“We are all exceptional cases. We all want to appeal against something! Each of us insists on being innocent at all cost, even if he has to accuse the whole human race and heaven itself.”― Albert Camus, The Fall
What accounts for Heidegger’s fall from grace into Nazism? This topic is touched on in the episode on Being and Time. Are we all vulnerable to the same or some similar fate, if only the circumstances were right? Of course not, we say–we are exceptional cases.
Two questions are at issue here: 1) What motivated Heidegger?; 2) Is seeking to answer this question valid?
Robert Stolorow, a psychoanalyst who sought to found psychoanalysis in Heidegger’s phenomenology of Being, gives us his “psychobiographical” study of Heidegger’s fall into Nazism in chapter nine, “Heidegger’s Nazism and the Hypostatization of Being, a Distant Mirror” in his book, World, Affectivity , Trauma, in which he argues that a Heideggerian understanding of phenomena such as anxiety, trauma, and mortality can contribute to a post-Cartesian, intersubjective founding of psychoanalysis (he is a Heideggerian).
His psychoanalytic argument hinges on Heidegger’s emphasis on 1) authentic and inauthentic existence; 2) authentic relationality or “Being-With.” To start with the final conclusion, “Only someone for whom differentiated Being was such a monumental, preoccupying issue could have come up with the understanding of the foundational structures of our intelligibility to ourselves that pervade the pages of “Being and Time.'” While it may be excessive to claim that Heidegger was psychologically preoccupied with Being, perhaps there are other psychological forces that may explain Heidegger’s shocking, anti-philosophical descent into Nazism.
Stolorow documents Heidegger’s history of emotional trauma as involving a dependency on his parent’s belief in the Catholic Church, and then on his financial dependence on the Catholic Church for his education (both anti-authentic, anti-individuation ties). His attachment to the Catholic Church purportedly led to a psychosomatic reaction of “heart trouble,” after which he was released from his priestly commitment.
An additional emotional trauma is apparent in his relationship with the love of his life, Hannah Arendt, a young student (he was 17 years older) with whom he engaged in a clandestine affair, though he was married with kids. Having analyzed his love letters, Stolorow and others claim that his love, rather than being true love, went only so far as his valuing her only to the degree that it allowed her to worship him; he used her, so goes the claim, as a self-object (narcissism). She felt his was a disingenuous “philosophical idealization love” and told him about her real feelings of depression (expressed in her diary writings entitled, “Shadows”). He denied this was so, and she then terminated the relationship.
This double emotional trauma struck in 1927 when he finished his Being and Time, which he said was so consuming that it was as if “one’s heart is ripped from one’s body.” He placed a copy of the book on his mother’s death bed, “leaving the book for her as a last effort, futile and pathetic, to justify his existence and find [her] acceptance.” He had a crisis of “authentic relationality or ‘Being-With.'” He lost his lover and his mother, his magnus opus was met with incomprehension, and Nazism loomed.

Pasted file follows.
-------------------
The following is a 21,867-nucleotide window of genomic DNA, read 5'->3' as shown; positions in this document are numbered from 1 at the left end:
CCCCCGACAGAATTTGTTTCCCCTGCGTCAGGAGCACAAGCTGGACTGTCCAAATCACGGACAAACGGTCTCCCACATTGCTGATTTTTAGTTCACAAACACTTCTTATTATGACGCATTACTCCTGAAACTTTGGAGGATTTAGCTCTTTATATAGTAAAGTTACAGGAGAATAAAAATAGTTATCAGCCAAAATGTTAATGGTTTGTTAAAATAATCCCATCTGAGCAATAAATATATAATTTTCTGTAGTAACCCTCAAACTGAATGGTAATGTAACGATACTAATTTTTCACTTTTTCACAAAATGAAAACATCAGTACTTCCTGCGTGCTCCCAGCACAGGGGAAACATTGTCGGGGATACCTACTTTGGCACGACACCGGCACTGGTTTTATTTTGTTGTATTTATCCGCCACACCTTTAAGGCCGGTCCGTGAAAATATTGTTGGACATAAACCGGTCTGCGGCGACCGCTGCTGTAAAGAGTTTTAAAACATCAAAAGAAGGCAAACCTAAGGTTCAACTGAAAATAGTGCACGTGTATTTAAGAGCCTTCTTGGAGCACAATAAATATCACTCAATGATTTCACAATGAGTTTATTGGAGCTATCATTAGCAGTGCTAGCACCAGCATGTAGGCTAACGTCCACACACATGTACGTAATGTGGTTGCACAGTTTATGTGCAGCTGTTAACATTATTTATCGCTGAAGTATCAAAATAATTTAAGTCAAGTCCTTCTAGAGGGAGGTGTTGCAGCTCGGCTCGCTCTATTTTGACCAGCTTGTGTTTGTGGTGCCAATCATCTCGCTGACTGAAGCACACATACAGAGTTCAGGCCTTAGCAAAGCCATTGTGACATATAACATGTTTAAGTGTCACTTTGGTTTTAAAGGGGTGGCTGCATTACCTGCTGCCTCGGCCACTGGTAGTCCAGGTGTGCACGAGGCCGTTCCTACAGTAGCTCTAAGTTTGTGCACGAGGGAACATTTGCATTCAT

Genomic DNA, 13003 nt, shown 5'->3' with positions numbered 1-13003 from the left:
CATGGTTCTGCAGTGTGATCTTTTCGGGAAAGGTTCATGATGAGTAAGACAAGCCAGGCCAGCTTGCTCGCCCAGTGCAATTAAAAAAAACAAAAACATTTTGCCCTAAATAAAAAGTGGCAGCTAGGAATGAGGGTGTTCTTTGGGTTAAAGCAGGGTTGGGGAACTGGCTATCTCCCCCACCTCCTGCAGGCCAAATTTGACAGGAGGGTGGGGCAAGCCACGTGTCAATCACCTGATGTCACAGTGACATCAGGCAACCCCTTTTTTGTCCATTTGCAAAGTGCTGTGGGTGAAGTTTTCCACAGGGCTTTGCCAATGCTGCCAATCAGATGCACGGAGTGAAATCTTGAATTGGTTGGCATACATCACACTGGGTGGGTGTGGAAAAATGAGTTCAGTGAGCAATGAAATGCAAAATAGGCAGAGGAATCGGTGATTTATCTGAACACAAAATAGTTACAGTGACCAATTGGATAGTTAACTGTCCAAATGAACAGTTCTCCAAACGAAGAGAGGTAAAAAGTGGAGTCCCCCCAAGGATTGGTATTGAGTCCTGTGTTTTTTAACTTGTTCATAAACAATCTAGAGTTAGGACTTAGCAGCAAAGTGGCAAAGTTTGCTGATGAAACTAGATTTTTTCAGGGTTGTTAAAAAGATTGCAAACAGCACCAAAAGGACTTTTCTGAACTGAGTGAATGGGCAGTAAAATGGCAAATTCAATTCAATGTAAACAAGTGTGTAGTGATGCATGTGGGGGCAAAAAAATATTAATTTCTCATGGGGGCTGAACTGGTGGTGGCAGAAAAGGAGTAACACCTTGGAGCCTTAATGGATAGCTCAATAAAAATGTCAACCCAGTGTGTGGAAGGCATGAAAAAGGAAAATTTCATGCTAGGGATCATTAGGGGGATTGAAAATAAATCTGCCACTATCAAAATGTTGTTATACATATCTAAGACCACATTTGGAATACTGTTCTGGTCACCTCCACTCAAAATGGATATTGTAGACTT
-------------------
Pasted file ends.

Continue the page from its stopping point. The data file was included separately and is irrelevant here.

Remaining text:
Stolorow’s claim is that these emotionally traumatic factors led Heidegger to seek to bolster his threatened ego with identification with a political force that he in turn idealized as the way out, the way for himself, and a nation, to rise to authenticity and significance, and he blindly cast his hope idealistically with the Nazi nightmare–the fall which led him “to accuse the whole human race and heaven itself,” a stance which he never recanted.
Finally, is it even valid to try and answer the question of the influence of a philosopher’s life on his work? It would seem Heidegger invites us to do so; he gave a central role to moods (affectivity) in the disclosure of our Being-in-the-World. “Ontologically, mood is a primordial kind of Being for Dasein, in which Dasein is disclosed to itself prior to all cognition and volition, and beyond their range of disclosure” (B&T, p. 175). Mood discloses how “what [Dasein] encounters within-the world can ‘matter’ to it” (B&T, p. 176). For Heidegger, ontical experiences of mood, are ontologically revelatory. Therefore, Heidegger’s slide into Nazism can be seen as his ontic reaction, his angst in the face of massive political and cultural oppression of Nazism, especially as it affected academia, and his ability to do philosophy.
In his Letter on Humanism, Heidegger argues that “fundamental ontology” is “originary ethics” itself (p. 271). Throughout his life he resolutely refused to address ontical ethics, the ethics of everyday life which leads to choices and actions (see Olafson, Heidegger and the ground of Ethics: A Study of Mitsein). Heidegger’s privileging of the ontological (Being) over the ontic (beings, everyday ethics) should be a warning that the most brilliant philosophical theory is no guarantee against inauthentic life choices, which Zizek has been warning against since The Sublime Object of Ideology.